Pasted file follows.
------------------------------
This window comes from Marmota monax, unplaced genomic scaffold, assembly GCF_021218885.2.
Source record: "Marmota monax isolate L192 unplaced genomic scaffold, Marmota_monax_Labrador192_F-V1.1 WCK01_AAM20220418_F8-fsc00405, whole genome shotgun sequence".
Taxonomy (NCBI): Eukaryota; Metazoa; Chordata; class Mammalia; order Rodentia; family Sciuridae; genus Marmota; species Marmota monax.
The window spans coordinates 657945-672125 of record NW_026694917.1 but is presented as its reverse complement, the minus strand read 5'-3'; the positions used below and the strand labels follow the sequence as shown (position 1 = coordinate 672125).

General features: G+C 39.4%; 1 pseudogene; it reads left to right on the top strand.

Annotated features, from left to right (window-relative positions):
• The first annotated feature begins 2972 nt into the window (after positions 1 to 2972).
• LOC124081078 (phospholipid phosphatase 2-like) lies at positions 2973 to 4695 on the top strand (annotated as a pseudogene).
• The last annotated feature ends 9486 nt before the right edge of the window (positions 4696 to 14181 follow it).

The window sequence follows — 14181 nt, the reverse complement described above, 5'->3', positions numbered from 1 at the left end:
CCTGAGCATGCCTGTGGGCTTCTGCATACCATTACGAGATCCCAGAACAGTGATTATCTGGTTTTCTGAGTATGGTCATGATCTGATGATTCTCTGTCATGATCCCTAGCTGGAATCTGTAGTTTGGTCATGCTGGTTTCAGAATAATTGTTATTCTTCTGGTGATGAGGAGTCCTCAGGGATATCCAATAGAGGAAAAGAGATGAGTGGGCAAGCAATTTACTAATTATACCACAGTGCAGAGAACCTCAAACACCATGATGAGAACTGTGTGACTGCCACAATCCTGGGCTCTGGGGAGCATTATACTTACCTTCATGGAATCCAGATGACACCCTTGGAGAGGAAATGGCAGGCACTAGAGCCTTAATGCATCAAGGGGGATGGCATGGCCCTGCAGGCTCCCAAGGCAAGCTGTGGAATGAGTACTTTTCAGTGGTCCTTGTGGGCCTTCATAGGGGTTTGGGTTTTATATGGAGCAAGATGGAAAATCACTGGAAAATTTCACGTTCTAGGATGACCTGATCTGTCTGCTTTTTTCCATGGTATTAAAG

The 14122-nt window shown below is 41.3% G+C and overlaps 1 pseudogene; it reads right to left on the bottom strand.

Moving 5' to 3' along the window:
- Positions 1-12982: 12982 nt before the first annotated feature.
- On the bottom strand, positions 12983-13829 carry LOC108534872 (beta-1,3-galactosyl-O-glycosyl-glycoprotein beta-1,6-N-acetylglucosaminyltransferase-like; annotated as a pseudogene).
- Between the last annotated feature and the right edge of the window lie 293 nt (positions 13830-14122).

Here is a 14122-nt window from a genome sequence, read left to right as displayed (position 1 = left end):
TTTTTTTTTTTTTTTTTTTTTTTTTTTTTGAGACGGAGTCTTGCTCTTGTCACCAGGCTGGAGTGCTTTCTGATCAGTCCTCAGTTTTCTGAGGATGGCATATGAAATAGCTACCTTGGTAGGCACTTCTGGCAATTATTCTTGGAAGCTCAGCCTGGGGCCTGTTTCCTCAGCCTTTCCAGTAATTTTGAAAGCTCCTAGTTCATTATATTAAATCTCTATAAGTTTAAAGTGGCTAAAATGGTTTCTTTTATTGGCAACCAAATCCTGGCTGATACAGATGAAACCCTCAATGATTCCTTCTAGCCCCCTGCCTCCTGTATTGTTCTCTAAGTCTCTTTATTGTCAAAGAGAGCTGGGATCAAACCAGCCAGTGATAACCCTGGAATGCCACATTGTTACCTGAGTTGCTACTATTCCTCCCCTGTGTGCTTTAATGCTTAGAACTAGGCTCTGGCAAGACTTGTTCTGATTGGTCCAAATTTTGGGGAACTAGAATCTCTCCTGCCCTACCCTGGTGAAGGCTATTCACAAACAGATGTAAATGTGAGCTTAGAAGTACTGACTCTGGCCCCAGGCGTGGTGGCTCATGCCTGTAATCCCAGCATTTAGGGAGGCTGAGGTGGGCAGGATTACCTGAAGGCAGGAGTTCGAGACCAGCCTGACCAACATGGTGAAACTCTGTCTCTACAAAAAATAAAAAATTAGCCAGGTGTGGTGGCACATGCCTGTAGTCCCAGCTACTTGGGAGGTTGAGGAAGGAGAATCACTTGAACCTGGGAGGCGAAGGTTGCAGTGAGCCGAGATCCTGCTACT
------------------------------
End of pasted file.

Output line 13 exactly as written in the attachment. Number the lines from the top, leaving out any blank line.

Moving 5' to 3' along the window: